Why were globes and maps invented

Story: How the globe got rolling

We tell you a round story of the globe - and it goes back to the 15th century. Let yourself be surprised!

1492: The first globe is built

Would Martin Behaim (1459–1507) were still alive, he would certainly be an employee at Columbus in Krauchenwies - and enthusiastic about how precisely the world can be depicted on a sphere these days.

The merchant and scholar from Nuremberg was one of the first to collect and bundle knowledge about the earth, and finally to have it displayed on a globe by craftsmen and artists. His model is the oldest extant terrestrial globe, built in 1492.

Although the proportions of the continents and countries on the globe are far from correct, Martin Behaim has many Continents Marked astonishingly precisely on the globe: Europe, for example, the Mediterranean region and the coast of West Africa. Instead of America, however, a large, dark sea covers the area on his model.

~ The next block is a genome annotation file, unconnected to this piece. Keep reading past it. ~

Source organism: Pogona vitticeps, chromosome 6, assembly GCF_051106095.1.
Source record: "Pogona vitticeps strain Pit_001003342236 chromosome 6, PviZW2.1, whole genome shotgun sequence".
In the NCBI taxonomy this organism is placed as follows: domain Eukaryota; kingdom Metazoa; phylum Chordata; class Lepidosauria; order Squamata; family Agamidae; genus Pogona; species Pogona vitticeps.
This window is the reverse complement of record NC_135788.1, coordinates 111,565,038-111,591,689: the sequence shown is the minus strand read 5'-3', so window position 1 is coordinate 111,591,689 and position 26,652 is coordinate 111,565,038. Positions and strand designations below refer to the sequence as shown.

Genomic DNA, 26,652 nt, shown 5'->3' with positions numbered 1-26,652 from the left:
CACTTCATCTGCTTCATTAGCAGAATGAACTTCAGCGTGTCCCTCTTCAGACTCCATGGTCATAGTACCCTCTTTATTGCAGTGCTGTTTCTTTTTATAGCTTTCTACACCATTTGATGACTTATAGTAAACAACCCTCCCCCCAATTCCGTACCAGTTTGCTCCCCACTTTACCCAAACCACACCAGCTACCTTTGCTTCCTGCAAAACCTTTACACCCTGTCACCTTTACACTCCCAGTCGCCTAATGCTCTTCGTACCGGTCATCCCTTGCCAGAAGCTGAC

Because 1492 was also the year in which Christopher Columbus first sailed to find the sea route to India westwards across the Atlantic - and instead landed in America.

Following the example of Martin Behaim, more and more globes were soon being built. Explorer and circumnavigators needed more precise representations. It was they who brought home new data about the world, which were then transferred to the globes made of wood, cardboard, plaster of paris or leather.

The original globe by Martin Behaim can still be admired: in the Germanic National Museum in Nuremberg. The world's only one has more than 600 globes Globe Museum in Vienna. Where is Vienna? Just have a look at the globe!